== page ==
Wide Sargasso Sea Contents
- Social / political context
- Religious / philosophical context
- Literary context of Wide Sargasso Sea
- Part one: Antoinette's first narrative
- Part two: Rochester's narrative
- Part two: Antoinette's narrative
- Part two: Rochester's narrative resumes
- Part three: Grace Poole's narrative
- Part three: Antoinette's narrative
Character presentation in Wide Sargasso Sea
The two main methods of character presentation are:
- Direct definition
- Indirect presentation
Direct definition is the term used when an authoritative narrator describes a character in a way which is clear, explicit and closed. An example would be these opening lines from Jane Austen's Emma:
Like many other modern writers, Jean Rhys preferred a more suggestive and open representation of character. Her readers have to do more work themselves in making up their minds about the characters.
Wide Sargasso Sea, however, has more than one narrator and they offer different impressions of the characters and central relationship. So readers do not have a sense of stable authority and firm judgement. This is discussed in more detail in Narrative in Wide Sargasso Sea.
First person narration
Antoinette and Rochester, the two main narrators in Wide Sargasso Sea tell their version of events in the first person.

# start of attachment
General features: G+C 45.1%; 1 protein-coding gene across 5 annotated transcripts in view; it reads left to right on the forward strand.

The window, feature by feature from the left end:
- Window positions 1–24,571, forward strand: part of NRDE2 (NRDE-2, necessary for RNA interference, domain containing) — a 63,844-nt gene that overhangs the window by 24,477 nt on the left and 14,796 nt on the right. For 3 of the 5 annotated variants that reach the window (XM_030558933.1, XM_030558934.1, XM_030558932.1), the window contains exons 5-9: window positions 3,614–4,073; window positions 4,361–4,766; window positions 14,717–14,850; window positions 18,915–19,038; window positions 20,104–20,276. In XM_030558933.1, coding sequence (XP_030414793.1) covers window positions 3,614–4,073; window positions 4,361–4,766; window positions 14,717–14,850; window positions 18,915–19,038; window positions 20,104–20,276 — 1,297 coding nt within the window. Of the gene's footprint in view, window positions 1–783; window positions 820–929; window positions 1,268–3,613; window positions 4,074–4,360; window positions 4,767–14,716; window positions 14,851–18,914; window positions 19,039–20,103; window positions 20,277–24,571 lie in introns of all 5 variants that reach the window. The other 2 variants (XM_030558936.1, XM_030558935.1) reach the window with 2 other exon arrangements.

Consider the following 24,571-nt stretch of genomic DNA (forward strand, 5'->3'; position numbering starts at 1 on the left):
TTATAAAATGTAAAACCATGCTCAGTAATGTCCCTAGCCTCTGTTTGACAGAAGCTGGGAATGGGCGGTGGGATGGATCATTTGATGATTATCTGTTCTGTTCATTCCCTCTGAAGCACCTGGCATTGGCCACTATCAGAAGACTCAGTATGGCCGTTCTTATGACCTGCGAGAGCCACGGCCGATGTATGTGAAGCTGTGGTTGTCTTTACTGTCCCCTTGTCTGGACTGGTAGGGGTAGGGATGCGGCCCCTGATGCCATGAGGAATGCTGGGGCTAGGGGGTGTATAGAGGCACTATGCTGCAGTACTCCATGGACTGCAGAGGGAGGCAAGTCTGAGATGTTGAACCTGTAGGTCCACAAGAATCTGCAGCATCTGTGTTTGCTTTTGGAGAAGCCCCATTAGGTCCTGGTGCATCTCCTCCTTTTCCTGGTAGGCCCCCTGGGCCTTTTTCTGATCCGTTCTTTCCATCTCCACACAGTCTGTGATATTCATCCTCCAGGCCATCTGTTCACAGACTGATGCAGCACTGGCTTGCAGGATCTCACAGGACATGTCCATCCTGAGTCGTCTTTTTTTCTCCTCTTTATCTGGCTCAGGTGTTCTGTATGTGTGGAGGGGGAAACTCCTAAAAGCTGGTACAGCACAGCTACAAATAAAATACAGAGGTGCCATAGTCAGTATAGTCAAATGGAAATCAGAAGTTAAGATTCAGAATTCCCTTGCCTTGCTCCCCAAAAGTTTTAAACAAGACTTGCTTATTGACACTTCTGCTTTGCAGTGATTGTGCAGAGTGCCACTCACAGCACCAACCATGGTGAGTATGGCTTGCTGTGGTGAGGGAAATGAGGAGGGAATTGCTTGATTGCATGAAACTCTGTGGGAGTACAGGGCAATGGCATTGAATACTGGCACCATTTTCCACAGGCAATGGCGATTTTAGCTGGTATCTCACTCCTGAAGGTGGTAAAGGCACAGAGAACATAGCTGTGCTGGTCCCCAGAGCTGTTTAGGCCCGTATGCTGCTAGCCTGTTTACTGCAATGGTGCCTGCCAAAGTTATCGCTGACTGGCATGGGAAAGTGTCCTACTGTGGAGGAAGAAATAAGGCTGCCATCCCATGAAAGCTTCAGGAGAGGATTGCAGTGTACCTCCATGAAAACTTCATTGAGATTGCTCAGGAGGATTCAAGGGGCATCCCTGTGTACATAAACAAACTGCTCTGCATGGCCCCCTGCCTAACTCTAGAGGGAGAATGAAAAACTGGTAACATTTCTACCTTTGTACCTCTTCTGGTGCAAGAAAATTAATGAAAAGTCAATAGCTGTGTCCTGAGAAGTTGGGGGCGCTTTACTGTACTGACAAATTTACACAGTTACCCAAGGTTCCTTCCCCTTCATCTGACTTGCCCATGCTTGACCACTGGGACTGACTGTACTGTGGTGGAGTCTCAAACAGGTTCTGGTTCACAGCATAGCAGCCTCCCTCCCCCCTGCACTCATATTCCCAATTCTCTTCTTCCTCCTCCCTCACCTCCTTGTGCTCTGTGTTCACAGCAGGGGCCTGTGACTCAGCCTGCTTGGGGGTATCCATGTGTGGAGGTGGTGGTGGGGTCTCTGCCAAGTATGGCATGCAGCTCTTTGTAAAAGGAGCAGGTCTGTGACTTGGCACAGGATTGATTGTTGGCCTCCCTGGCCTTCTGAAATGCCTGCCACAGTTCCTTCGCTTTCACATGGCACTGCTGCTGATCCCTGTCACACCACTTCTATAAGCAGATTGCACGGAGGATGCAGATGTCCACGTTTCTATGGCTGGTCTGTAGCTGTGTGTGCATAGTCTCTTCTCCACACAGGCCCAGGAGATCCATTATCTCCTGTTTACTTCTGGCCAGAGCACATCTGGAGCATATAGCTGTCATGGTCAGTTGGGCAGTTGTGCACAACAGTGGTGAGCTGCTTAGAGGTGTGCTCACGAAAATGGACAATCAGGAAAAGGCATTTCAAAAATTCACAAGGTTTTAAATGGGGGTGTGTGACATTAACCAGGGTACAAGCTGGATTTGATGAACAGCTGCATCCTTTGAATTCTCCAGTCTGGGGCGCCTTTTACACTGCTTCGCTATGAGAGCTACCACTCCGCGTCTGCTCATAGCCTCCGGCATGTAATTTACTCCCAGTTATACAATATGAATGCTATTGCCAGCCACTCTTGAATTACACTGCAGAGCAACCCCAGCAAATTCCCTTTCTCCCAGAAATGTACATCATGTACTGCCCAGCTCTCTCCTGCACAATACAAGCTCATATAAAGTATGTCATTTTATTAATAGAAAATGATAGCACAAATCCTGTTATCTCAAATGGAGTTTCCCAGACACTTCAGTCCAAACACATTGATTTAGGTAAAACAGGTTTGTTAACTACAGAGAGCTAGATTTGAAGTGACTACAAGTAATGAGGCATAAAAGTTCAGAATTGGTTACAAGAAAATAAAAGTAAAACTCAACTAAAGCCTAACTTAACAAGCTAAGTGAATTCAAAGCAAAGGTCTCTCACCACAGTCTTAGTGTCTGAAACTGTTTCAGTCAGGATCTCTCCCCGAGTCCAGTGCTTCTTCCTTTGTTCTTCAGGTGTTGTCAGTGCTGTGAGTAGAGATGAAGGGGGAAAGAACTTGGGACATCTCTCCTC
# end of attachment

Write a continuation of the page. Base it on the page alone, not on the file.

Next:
This means that:
- Characters external to the narrator are largely seen from one point of view
- We have to rely on their descriptions for our impressions of other characters.
However, as there are more than one, these narrations may offer different, conflicting impressions of the same character. For more on this see Narrative in Wide Sargasso Sea .
Investigating direct presentation
In the early sections of part one Antoinette describes Christophine
- What details does she select?
- What is the tone of her description?
- How do these help us to understand
- The importance of Christophine to the child?
- Her role and significance in the novel generally?
- Early in part two Rochester describes his first impressions of Christophine
- What details does he select?
- What is the tone of his description?
- How and why does this differ from Antoinette's presentation of this character?
Indirect methods for presenting character include:
- Action - what the character does or plans to do or what they don't do. For example, Rochester's failure to provide Antoinette with income of her own shows a mercenary aspect of his personality that is evident elsewhere in his behaviour
- Dialogue - a dramatic method for representing character in fiction because we hear the voice of the character directly, unmediated by the narrator. The voice, its vocabulary, tone and rhythms as well as what is actually said, will convey a great deal about the character.
Investigating indirect presentation
Locate the confrontation scene between Rochester and Christophine (part two, section 16)
Make notes on
- The way in which Christophine speaks
- What she is speaking about
- How does this develop her personality?
- Make notes on
Contrast her style of speech with Rochester's responses
- What does he say?
- What does he think?
Scan and go
Scan on your mobile for direct link.